The causes and consequences of public support, or the lack thereof, for the overseas application of military force is a subject of longstanding scholarly debate. The most widely accepted explanations emphasize rational public responses to events as they unfold. Such “event-based” explanations hold that a president’s ability to sustain public support for a U.S. military engagement depends primarily on its degree of success, the number of or trend in U.S. casualties, or the U.S. goals in a given conflict. Yet, recent research into the framing of foreign policy has shown that public perceptions concerning, success or failure, the implications of casualties, and the offensive or defensive nature of U.S. military engagements are often endogenous to the domestic political circumstances surrounding them, including the efforts of political and media elites to frame events to their own advantage.
In this study, we develop and test a series of hypotheses concerning media coverage of, and public opinion regarding, the war in Iraq. In the former case, in prior research (Baum and Groeling 2004, 2005) we report evidence that journalists’ preferences lead traditional news programs to disproportionately feature instances of members of the presidential party criticizing their fellow partisan president and, albeit to a somewhat lesser extent, of the opposition party praising him. Moreover, because they represent costly speech, presidential party attacks are highly credible to consumers, as is opposition party praise. In contrast, in more ideologically narrow “new media” outlets, we anticipate that the balance will likely differ substantially.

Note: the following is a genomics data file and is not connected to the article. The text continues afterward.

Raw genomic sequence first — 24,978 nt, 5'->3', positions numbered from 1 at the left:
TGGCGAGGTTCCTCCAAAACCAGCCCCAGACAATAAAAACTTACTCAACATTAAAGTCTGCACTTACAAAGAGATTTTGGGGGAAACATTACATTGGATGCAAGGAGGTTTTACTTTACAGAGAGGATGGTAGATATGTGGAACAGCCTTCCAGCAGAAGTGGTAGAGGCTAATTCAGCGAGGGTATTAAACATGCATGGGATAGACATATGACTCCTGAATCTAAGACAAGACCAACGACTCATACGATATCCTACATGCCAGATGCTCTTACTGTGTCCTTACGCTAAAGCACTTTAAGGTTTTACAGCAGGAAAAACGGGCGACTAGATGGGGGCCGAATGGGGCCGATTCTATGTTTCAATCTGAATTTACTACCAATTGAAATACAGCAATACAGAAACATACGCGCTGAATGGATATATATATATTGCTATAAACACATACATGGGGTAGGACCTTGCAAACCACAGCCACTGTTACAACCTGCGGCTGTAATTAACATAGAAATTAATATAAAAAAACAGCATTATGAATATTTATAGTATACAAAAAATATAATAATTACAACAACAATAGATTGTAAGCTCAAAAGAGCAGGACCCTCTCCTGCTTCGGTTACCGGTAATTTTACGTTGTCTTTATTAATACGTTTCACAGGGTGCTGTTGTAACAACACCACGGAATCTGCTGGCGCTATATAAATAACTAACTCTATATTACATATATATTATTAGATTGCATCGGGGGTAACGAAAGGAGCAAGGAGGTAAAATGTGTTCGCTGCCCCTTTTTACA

We test our hypotheses concerning media coverage through a comprehensive content analysis of all coverage of the war from September 2004 through February 2007 appearing on the CBS Evening News, NBC Nightly News and FOX’s Special Report with Brit Hume. We test our public opinion hypotheses using that same dataset, as well as an expert survey on conditions in Iraq and national opinion toward the Iraq War broken down by party. We find significant differences in both the composition and impact of partisan messages on public opinion across outlets.